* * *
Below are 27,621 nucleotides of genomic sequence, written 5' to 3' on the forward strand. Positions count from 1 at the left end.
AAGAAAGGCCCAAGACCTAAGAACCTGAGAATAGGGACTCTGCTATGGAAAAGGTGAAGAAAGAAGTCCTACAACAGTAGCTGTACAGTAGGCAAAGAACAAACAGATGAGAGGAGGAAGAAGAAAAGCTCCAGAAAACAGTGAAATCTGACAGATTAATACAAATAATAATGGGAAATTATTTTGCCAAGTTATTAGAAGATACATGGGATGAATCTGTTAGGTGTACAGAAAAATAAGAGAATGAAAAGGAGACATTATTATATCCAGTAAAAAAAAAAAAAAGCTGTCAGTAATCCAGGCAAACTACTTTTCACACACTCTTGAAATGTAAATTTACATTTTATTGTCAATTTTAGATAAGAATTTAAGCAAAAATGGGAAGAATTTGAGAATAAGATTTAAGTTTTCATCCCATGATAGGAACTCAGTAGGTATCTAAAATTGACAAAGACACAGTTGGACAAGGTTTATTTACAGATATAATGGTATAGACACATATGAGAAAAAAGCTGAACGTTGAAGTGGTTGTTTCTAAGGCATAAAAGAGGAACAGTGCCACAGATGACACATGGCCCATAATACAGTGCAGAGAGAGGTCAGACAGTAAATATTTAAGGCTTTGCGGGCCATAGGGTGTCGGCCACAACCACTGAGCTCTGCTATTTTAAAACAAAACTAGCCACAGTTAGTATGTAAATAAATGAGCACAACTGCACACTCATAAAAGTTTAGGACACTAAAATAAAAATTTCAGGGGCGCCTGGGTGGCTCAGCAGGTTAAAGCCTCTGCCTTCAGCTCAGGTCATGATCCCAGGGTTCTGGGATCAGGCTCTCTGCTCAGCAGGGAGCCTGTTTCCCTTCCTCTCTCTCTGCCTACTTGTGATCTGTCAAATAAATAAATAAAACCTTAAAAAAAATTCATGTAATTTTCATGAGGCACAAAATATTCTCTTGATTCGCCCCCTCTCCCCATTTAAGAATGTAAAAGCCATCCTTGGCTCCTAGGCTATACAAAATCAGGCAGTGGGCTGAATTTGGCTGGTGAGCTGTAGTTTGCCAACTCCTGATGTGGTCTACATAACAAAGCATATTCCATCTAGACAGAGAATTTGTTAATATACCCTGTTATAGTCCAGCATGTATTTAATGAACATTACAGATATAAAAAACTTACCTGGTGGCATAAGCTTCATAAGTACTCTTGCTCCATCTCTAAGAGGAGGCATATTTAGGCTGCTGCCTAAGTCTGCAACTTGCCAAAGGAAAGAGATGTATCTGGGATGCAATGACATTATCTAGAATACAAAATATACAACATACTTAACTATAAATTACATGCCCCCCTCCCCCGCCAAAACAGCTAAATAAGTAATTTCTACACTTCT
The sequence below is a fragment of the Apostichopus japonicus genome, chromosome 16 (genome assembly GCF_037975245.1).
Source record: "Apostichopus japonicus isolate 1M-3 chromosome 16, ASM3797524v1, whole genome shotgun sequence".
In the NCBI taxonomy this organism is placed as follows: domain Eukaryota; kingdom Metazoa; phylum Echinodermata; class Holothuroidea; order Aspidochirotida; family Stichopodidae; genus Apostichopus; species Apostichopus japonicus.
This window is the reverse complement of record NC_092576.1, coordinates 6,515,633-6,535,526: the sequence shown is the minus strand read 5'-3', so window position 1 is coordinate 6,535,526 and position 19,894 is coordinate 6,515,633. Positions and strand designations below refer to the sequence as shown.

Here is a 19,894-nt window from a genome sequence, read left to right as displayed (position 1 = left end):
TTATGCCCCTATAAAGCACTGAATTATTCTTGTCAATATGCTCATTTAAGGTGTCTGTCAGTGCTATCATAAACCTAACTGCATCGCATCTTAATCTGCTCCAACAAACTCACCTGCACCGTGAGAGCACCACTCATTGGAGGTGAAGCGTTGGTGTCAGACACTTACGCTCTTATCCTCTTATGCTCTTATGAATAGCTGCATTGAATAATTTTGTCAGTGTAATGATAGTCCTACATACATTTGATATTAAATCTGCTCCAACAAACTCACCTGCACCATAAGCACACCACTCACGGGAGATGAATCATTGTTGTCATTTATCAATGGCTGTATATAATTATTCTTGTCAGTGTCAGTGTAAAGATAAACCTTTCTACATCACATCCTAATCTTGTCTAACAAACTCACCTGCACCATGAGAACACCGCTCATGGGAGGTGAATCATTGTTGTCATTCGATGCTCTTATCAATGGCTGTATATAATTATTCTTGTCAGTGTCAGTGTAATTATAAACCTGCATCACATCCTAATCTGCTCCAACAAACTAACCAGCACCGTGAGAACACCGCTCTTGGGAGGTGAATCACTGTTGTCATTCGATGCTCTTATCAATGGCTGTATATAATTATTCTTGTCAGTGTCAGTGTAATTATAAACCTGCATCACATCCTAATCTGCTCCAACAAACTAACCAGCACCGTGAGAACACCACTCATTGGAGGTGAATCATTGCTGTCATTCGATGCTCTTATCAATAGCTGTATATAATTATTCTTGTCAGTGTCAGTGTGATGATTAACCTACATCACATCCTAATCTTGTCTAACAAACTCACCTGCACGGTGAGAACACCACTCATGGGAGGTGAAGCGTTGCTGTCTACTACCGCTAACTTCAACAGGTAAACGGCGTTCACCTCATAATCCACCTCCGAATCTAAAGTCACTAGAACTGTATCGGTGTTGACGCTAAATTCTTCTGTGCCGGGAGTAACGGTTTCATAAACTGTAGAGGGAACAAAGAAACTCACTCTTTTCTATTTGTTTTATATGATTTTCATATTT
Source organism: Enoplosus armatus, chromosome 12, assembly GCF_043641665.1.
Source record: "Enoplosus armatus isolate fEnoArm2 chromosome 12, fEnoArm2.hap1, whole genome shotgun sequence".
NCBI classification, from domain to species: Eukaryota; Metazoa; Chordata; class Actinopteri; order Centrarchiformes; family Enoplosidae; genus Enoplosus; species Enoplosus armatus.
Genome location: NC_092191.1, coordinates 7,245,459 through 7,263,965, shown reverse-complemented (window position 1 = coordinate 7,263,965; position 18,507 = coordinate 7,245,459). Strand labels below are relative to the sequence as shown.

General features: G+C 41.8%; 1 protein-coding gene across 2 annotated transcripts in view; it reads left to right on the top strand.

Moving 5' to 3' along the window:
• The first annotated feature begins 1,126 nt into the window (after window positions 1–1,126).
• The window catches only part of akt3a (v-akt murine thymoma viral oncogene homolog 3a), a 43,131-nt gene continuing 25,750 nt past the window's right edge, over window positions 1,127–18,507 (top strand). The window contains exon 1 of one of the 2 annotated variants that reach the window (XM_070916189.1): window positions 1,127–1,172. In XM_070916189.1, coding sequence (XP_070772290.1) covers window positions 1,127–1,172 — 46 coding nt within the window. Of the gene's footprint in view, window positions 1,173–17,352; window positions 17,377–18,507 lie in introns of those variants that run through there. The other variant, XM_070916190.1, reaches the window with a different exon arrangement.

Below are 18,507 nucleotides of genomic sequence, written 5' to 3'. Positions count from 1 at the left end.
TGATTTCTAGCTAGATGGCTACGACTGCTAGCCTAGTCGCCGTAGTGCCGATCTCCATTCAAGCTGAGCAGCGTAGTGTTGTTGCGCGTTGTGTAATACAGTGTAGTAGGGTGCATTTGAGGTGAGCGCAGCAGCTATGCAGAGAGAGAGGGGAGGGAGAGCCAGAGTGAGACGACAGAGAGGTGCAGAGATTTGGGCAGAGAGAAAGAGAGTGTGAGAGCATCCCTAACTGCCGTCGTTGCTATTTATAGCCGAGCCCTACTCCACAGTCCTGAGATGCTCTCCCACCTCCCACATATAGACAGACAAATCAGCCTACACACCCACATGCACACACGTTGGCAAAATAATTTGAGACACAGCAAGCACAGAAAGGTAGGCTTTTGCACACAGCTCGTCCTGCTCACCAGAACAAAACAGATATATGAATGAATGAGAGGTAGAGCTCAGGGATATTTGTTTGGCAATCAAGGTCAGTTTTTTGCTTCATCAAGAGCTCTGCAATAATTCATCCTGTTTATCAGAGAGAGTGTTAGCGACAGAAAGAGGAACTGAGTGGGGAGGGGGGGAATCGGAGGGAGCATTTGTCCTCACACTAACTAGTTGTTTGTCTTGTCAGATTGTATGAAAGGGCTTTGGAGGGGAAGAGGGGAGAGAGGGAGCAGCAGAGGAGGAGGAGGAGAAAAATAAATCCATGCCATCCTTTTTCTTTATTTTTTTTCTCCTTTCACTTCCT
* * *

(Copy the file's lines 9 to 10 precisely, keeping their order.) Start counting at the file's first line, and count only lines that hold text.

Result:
Source organism: Enoplosus armatus, chromosome 12, assembly GCF_043641665.1.
Source record: "Enoplosus armatus isolate fEnoArm2 chromosome 12, fEnoArm2.hap1, whole genome shotgun sequence".